Xbox boss Phil Spencer confirmed in a recent interview during E3 2016 that official support for a mouse and keyboard is coming to the Xbox One console. The development kit actually supports keyboards now, and mouse support is reportedly on the way. He doesn’t provide an exact launch window for either peripheral because it’s unknown at this point, but he’s confident that both will be publicly supported on the console in the coming months.
That, of course, seemingly shoots down any possibility that mouse and keyboard support on the Xbox One will be provided in the Anniversary Update slated to roll out on July 29. As it stands now, this massive update will bring Cortana to Microsoft’s console along with support for UWP apps that work across all Windows 10-based devices, the ability to share screenshots on Twitter, better connectivity between console and Windows 10 PC gamers, and more.
It’s no secret that Microsoft is trying to merge its Xbox One and Windows 10 gaming audience. A perfect example is the company’s just-revealed Play Anywhere initiative. This initiative essentially allows a customer to purchase a game on Xbox One and have the ability to download, install, and play the same game on a
Unfortunately, Play Everywhere isn’t meant for every game, and Phil Spencer acknowledges this in the interview. “Trying to take League and play it with a controller… or Dota… I don’t know, maybe a designer’s going to try and tackle that problem, but those seem like natural PC games to me,” he said. “And I think that’s fine, and in that scenario you can still be an Xbox Live game and still be connected to all your friends, your save game can still flow with you from PC to PC.”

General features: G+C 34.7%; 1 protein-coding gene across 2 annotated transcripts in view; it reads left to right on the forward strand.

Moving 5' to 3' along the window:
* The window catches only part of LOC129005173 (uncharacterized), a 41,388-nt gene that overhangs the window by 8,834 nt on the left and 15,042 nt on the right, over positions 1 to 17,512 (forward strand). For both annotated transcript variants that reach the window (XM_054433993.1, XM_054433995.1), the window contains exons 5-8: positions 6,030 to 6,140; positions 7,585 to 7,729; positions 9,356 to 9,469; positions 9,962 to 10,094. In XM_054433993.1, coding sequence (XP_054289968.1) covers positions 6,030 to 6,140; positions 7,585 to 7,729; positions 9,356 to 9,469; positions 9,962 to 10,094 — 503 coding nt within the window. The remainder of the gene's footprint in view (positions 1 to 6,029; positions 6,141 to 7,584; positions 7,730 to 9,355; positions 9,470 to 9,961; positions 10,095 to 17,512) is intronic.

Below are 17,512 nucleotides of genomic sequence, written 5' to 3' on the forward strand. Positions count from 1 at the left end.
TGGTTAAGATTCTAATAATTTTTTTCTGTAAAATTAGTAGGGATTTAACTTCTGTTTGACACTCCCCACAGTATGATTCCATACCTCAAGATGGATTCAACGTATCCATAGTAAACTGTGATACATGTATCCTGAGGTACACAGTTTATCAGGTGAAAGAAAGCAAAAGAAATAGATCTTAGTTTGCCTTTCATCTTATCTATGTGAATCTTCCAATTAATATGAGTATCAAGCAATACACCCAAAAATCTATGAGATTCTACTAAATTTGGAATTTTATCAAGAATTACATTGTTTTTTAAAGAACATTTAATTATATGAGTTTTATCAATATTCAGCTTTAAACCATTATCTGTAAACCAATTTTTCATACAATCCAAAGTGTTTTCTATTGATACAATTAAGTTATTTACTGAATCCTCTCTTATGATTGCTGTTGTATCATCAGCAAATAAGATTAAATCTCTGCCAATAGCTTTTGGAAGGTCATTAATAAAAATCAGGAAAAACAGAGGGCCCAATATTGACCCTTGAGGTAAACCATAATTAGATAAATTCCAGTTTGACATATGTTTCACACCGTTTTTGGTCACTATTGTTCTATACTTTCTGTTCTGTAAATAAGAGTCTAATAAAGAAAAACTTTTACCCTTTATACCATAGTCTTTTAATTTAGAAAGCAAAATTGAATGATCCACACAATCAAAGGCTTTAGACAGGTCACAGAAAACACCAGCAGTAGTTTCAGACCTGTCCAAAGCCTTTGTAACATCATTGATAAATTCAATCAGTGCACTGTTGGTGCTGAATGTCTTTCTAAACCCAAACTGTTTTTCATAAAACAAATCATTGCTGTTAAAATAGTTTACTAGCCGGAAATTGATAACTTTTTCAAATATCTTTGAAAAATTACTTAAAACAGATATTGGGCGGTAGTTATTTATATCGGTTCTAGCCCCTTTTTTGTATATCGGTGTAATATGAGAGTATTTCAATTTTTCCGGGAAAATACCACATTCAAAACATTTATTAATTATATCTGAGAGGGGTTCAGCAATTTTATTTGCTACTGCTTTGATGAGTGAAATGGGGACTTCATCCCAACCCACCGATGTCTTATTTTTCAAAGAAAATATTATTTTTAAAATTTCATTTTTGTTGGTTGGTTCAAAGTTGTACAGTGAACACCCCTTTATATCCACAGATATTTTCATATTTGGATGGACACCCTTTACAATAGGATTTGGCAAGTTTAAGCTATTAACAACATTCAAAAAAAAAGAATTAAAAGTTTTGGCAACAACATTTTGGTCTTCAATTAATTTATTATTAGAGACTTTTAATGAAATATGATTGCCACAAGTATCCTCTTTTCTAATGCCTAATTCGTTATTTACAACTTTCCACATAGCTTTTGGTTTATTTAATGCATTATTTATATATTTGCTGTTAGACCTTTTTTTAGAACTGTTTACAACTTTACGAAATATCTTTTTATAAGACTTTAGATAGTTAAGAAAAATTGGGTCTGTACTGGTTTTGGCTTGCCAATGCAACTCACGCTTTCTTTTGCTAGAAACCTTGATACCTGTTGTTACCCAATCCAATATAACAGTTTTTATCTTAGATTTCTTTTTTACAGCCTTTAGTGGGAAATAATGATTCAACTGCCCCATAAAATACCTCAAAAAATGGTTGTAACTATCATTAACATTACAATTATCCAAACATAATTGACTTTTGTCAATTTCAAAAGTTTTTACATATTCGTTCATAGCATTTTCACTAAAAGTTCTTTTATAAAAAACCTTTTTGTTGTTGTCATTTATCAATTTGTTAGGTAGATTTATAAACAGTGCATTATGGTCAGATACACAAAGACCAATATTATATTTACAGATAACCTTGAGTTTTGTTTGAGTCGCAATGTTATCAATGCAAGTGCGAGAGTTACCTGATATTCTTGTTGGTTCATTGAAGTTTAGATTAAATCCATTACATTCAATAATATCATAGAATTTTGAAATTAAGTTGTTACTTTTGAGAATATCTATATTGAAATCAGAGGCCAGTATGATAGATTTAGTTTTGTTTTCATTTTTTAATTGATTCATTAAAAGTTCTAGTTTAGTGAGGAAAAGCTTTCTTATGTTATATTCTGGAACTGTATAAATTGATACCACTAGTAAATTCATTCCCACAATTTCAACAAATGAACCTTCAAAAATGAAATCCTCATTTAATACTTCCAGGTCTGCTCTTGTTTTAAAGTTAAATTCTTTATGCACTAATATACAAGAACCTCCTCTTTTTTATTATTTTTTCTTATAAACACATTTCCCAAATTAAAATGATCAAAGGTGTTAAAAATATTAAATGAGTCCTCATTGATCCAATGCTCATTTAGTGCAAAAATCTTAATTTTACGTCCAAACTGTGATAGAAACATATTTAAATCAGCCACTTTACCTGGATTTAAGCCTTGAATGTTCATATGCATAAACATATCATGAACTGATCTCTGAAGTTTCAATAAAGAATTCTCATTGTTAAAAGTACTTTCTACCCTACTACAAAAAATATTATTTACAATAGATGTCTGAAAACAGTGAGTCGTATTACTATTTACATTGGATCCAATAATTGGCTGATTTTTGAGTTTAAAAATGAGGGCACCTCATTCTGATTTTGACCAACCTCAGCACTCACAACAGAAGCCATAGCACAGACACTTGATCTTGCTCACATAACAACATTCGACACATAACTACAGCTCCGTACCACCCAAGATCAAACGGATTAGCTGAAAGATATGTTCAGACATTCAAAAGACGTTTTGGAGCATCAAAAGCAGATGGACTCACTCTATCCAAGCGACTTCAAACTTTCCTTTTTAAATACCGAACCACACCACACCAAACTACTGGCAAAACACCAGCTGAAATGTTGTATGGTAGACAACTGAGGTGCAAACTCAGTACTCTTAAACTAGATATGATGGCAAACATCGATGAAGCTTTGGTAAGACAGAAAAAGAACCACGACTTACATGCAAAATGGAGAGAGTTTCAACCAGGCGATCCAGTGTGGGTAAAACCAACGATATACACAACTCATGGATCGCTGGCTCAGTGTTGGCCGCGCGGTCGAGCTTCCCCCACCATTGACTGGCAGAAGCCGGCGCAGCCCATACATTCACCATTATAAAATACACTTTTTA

That’s how the whole subject of keyboard and mouse support on the Xbox One came up. He said that once those two peripherals will be enabled on the console, it will be interesting to see what the developers behind those mouse-only PC games will think about running their popular titles on the Xbox One. The Play Anywhere initiative could possibly bring in extra revenue to those developers.
Hints of keyboard and mouse support for the Xbox One have been around since before the console hit store shelves. Larry Hyrb indicated back in 2013 that support would possibly arrive after the Xbox One went retail, but couldn’t make an official confirmation at that time. Microsoft was currently shopping the Xbox One around to businesses as a computing option given it’s capable of video conferencing (Skype), Office Web Apps document storage (OneDrive), web browsing (Edge), and so on.
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